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grande jete en tournant


Guest 2bORnot2b

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Guest 2bORnot2b

:bouncing:

Hi i was wondering if anyone had any tips on making my grand battement's higher when i grande jete en tournant.

I can grande battement at about 150 degrees in the center and at the barre.But i find when i do grande jetes en torunant i cant get them even 90 degrees!

 

thanks in advance

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Grand jete entournant requires that the legs, front and back, reach a maximum height of 90 degrees at the peak of the jump. Make sure that you are cutting the pas coupe, prior to the battement front, directly underneath yourself and that your weight be, what may seem to you, slightly back on the preparation. As you battement forward take your body upward and reach upward with your eyes. Do not look down to your leg, instead look outward just above eye level. Exact coordination of the arms and legs is required. Which arms are you practicing in the air and on the ground?

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Also be sure that you are traveling upward when you battement the first leg. You should not be moving forward at the moment of the jump, as the jump as to land with your weight over that leg, and facing back where you came from! So, in the air you actually want your body weight moving not only upward, but as you switch the legs your weight is traveling forward over the leg you will land on. This allows the back leg to battement. If you weight is traveling towards that back leg you will fall back on the landing and the leg will not be able to reach full height. You want to be able to land on balance in arabesque.

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Guest 2bORnot2b

oh wow!!!

thanks for all that

that's ALOT to remember!!!

i'll work on it!

thanks again

 

vrfanatic-im practicing the arms in 3rd arabesque!

:o

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I am not quite sure what your idea of 3rd arabesque is. In Vaganova, one would not practice this movement in 3rd arabesque. :o

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2b, did you perhaps mean that you were landing it in 3rd arabesque after going to 5th en haut during the actual jump? The arms always, in my experience, go up to 5th on the front battement and remain there until you land and then they can open to various positions, like 1st arabesque, 2nd arabesque, 3rd arabesque (Vaganaova, if you are landing on the croisé leg), or, à la seconde.

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Could this step actually be grand jete entralace/tour jete? I do not think I am discussing the same step. I am describing the coordination of pas jete/coupe entournant aka:grand jete entournant.

 

Sorry for the confusion. :)

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Yes, I believe that this is the grand jeté en tournant entrelacé. There are many many steps, but many many more names!

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Yes, that was my first thought, too, vrs, however, since no one but possibly the three of us here use the correct term for grand jeté entrelacé, I was just surprised she didn't call it tour jeté! However, perhaps she actually did mean a coupé jeté entournant! Who knows? :D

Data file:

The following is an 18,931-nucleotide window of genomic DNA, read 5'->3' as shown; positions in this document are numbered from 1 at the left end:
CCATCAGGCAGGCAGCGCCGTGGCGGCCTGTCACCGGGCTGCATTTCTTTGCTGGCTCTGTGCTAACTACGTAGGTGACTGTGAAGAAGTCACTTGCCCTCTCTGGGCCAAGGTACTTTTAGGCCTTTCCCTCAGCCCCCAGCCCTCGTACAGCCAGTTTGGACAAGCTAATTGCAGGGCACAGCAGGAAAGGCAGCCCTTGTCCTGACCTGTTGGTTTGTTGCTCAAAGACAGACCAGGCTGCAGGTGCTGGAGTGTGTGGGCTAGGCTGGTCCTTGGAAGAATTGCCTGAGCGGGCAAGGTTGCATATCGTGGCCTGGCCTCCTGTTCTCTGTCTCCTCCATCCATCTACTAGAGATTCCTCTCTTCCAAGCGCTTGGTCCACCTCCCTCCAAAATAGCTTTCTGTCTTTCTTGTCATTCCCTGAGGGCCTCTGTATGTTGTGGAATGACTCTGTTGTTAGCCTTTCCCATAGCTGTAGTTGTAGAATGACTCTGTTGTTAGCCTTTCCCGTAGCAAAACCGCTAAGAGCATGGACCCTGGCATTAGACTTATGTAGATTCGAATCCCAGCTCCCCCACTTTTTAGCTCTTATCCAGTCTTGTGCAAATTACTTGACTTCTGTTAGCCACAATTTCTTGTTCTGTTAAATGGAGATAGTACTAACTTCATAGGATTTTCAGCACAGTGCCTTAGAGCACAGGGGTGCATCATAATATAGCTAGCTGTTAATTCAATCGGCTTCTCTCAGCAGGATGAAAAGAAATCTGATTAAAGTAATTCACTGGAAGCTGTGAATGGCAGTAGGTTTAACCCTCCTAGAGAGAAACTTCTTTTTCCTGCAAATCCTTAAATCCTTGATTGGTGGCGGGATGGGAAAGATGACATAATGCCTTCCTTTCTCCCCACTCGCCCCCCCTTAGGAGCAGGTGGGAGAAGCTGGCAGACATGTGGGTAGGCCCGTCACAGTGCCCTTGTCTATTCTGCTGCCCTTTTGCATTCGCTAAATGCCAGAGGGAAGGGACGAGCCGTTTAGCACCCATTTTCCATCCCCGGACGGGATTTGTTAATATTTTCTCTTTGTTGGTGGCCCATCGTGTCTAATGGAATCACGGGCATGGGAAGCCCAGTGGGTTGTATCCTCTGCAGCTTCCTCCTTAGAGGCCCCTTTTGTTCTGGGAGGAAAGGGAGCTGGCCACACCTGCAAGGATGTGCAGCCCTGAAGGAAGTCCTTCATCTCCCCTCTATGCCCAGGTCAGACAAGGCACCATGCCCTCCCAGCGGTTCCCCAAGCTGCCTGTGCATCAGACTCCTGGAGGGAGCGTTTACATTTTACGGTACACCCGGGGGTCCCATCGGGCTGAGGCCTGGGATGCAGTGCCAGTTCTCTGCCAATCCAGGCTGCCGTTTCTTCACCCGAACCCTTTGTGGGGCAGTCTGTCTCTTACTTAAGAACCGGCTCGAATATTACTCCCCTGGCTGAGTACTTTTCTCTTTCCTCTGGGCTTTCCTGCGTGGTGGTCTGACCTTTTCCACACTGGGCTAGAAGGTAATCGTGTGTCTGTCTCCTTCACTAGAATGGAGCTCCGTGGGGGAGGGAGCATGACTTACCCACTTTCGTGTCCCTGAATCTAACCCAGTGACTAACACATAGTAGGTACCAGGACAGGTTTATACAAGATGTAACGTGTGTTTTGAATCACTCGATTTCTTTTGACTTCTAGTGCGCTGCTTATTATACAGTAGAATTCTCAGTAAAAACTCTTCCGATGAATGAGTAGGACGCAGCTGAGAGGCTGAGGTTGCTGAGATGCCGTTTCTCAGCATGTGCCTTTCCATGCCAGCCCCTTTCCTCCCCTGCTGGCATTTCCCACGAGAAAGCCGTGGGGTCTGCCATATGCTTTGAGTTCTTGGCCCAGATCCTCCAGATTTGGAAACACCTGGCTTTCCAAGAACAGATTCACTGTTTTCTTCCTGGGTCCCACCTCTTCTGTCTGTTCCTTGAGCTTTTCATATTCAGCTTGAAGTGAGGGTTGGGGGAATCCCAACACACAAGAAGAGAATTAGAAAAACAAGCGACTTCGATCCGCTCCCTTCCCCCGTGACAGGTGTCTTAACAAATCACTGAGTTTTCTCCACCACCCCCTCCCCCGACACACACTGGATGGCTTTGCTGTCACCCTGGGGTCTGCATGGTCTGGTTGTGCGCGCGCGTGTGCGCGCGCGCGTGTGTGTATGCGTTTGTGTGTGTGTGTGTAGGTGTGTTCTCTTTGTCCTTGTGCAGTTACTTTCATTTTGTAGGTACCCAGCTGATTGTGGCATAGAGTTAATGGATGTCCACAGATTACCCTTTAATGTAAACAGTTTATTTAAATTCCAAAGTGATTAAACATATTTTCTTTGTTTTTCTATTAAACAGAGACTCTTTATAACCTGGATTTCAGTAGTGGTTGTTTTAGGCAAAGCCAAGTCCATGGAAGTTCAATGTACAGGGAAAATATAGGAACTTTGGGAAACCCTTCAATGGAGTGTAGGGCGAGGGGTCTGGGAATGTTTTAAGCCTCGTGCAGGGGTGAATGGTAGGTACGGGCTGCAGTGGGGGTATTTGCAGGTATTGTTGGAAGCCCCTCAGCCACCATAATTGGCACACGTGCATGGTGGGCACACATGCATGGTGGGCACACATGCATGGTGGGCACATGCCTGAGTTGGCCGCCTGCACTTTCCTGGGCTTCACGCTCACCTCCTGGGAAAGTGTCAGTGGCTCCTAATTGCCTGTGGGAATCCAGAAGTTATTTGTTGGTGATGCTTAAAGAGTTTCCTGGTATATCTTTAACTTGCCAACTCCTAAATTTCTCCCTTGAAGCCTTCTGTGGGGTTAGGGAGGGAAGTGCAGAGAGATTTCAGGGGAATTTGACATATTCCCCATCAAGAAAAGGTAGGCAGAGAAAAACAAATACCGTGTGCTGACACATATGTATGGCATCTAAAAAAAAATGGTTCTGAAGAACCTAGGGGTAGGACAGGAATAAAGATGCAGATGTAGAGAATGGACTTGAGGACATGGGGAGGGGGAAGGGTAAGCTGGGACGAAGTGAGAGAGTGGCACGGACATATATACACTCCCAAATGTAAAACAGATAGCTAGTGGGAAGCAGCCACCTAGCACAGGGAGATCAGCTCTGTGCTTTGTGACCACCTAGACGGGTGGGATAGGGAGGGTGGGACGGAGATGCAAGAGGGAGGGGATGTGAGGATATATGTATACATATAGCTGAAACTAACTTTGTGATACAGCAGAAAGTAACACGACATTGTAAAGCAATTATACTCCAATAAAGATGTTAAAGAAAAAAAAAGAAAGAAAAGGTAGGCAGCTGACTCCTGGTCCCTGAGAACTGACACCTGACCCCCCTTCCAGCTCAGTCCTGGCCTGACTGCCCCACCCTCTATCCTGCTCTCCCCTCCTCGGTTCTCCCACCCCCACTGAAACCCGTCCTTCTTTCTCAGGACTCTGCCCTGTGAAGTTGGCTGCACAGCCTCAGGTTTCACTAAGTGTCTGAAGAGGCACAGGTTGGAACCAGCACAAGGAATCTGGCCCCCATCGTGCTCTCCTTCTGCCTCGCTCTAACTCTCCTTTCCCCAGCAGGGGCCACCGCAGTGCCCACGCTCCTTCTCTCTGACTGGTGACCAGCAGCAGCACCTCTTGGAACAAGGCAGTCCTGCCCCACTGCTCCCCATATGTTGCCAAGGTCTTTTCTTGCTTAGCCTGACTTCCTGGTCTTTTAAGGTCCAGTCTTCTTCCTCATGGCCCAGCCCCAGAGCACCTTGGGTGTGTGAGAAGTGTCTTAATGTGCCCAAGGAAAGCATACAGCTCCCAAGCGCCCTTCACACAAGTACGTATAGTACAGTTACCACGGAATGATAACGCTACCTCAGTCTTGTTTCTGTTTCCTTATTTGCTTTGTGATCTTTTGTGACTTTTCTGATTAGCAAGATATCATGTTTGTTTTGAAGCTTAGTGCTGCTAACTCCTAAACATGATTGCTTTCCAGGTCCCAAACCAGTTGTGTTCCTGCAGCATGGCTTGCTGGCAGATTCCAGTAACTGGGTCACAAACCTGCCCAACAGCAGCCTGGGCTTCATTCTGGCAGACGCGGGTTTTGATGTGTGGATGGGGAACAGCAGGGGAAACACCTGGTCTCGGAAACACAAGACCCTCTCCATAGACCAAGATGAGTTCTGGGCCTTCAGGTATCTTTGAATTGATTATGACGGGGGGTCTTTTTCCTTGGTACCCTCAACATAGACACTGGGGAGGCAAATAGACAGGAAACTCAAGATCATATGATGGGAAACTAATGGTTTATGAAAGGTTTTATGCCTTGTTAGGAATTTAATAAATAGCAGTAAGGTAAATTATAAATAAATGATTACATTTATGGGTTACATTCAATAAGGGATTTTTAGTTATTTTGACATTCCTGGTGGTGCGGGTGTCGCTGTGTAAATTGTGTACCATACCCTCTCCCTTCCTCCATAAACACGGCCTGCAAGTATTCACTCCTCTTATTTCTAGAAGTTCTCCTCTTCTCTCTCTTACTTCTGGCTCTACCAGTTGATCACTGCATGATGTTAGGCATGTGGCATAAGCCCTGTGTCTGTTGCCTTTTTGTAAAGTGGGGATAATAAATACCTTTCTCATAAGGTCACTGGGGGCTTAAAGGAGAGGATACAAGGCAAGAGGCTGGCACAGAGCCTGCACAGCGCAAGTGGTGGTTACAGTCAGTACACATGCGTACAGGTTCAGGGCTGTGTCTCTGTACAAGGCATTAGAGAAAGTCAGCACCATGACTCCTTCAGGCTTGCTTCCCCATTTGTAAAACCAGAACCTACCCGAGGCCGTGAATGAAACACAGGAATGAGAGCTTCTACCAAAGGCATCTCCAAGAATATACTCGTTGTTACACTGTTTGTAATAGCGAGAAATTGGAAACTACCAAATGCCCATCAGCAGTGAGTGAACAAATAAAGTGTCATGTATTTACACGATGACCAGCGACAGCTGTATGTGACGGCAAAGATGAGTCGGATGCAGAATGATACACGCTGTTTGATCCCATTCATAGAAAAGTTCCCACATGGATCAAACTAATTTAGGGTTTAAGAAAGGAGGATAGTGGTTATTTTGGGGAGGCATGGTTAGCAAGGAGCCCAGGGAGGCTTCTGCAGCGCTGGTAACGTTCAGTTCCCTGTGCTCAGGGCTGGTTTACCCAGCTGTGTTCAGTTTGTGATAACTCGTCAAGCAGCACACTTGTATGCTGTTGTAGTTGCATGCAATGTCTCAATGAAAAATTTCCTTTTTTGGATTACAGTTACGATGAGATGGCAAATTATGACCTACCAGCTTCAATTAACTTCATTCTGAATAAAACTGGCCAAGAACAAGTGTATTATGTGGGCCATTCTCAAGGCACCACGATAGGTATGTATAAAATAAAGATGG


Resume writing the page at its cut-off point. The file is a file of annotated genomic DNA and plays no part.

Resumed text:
2b, you need to clear this up for us! :)

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Guest 2bORnot2b

oh i am sooo sorry for this confusion!

im talking in the Cecchetti method!

that may clear alot up

 

and grande jete en tournant in my knowledge was:

grand battement to the front and back whilst in the air

or something on the lines of that

 

Has that helped?

im am sooooo sorry :angry:

Please forgive

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Guest 2bORnot2b
2b, did you perhaps mean that you were landing it in 3rd arabesque after going to 5th en haut during the actual jump? The arms always, in my experience, go up to 5th on the front battement and remain there until you land and then they can open to various positions, like 1st arabesque, 2nd arabesque, 3rd arabesque (Vaganaova, if you are landing on the croisé leg), or, à la seconde.

 

by the way!

thats exactly what i meant!

i land with arms in second or third arabesque

but do the jump in 5th en haut!(how do u pronounce that word again?haut?)

 

lol

sorry about all this confuison! :angry:

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No problem at all 2b! There are several different names being used for this step :angry: It is a grand jeté en tournant, but also add entrelacé to differentiate it from the other kind of grand jeté en tournant where the legs don't switch in the air. Most people call this a "tour jeté", which is just a shortened version jeté en tournant.

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"haut" is pronounced like "oh", as in 5th on oh :angry: Cinquième en haut. Means 5th position of the arms on high.

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Than what is the jump called when you do a regular grand jeté; but you change direction while in the air? I believe it is called Grand Jeté en tournant in "Classical Ballet Technique", by Gretchen Ward Warren.

We usually do it in attitude in series, preceded by 2 emboîtés sautés. I find that the most impossible jump ever. My legs just won't go up at all, and I don't seem to be able to travel forward at all.

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That's a grand jeté fouetté.

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